by Ferenc Karinthy
Translated fiction is as much of a poor relation as it ever was in the UK publishing industry, as UK bookshop shelves groan under the weight of anglo-american fare. Indeed, only 3% of the books on offer to UK book buyers are Ďbought iní from non-English speaking countries.
Hats off then to publishers such as Telegram Books who make it their business to open our eyes to a world of literary treasures, such as the late Ferenc Karinthyís dystopian classic, Metropole. It really is a gem and leaves this reviewer wondering what other jewels of world fiction we are missing out on, if only the UK publishing industry wasnít so focussed on home-grown and US talent.
So, Metropole is a keeper, then, but whatís it all about? Itís the story of Budai, an academic, who, bound for Helsinki and a linguistís conference, finds himself stepping off his plane in a foreign city where he has no understanding of the people around him; with neither the written or spoken language he encounters resembling any form of any other language he has ever seen. He ends up in a hotel where, despite the extraordinary queues at the check-in desk, he is given a room which soon becomes his safe haven from the discombobulating world around him. What follows are Budaiís attempts to decode this world, its culture and its language, his efforts to try and lift the dark cloud of incomprehension which has descended over him.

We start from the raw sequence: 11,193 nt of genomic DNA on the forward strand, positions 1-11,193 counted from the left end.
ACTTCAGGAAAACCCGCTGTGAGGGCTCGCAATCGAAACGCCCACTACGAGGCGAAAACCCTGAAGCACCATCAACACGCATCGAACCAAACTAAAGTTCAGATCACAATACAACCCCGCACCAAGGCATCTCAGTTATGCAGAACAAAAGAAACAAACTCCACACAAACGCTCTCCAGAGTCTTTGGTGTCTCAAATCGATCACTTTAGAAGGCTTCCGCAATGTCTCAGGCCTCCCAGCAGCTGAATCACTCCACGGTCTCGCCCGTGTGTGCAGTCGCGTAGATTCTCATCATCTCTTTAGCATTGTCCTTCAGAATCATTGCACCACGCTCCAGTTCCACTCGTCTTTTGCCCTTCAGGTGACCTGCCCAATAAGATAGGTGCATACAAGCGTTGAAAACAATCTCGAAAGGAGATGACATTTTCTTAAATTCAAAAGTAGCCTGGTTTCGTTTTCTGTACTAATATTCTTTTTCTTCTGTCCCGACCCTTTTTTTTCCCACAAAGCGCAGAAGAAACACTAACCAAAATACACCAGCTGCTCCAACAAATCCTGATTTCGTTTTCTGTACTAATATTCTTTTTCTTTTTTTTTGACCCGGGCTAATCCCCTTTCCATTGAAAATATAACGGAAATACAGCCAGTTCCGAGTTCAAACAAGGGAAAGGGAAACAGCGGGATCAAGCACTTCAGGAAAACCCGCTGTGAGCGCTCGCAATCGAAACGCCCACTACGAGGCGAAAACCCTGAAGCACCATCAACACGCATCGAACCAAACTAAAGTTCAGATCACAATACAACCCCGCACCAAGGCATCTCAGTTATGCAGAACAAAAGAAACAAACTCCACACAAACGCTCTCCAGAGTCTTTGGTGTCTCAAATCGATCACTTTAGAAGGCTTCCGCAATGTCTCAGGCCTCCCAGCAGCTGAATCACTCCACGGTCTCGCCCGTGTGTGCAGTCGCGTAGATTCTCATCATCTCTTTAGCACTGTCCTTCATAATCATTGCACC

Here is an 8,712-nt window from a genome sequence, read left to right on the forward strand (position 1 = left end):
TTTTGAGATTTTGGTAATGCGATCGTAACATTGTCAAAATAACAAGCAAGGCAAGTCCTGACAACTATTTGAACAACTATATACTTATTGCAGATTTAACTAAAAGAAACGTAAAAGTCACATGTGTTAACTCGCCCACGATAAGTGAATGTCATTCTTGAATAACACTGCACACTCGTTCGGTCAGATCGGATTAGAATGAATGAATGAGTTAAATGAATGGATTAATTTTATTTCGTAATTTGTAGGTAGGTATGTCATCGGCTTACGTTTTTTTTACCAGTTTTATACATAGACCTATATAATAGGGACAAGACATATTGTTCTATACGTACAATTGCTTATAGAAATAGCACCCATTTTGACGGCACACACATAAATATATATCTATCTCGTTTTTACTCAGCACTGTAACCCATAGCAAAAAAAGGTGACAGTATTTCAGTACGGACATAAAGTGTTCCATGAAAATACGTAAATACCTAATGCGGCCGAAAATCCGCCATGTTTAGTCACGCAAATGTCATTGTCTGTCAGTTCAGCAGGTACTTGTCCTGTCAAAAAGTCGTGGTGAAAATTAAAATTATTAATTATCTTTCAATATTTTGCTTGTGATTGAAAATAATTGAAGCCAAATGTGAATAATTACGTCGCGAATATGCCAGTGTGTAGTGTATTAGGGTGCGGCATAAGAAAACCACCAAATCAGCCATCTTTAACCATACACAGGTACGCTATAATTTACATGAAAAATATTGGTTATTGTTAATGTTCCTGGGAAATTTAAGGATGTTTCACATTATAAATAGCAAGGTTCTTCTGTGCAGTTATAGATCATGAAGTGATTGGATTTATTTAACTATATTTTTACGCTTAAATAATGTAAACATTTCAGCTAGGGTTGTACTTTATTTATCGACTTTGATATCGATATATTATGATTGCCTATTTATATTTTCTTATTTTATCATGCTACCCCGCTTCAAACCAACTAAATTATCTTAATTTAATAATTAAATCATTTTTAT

You may find it odd that I am heartily recommending a book which is simply the account of one manís travails as he wanders hither and thither through an unknown city, but his encounters are so extraordinary, his fears so real as he battles undistinguishable tongues and alien words, that he might as well be blindfolded and wearing ear muffs: this is the stuff of nightmares, and as with all dreams of that ilk you will doubtless be left wondering, Ďbut what does it all mean?í
Well, like other dystopian writers, to whom Karinthy has been compared (Kafka and Orwell) the author actually raises more questions that he does answers. But even if you canít find an obvious meaning in all this, Budaiís adventures in attempted-translation are so gripping that you wonít really care.
Nina de la Mer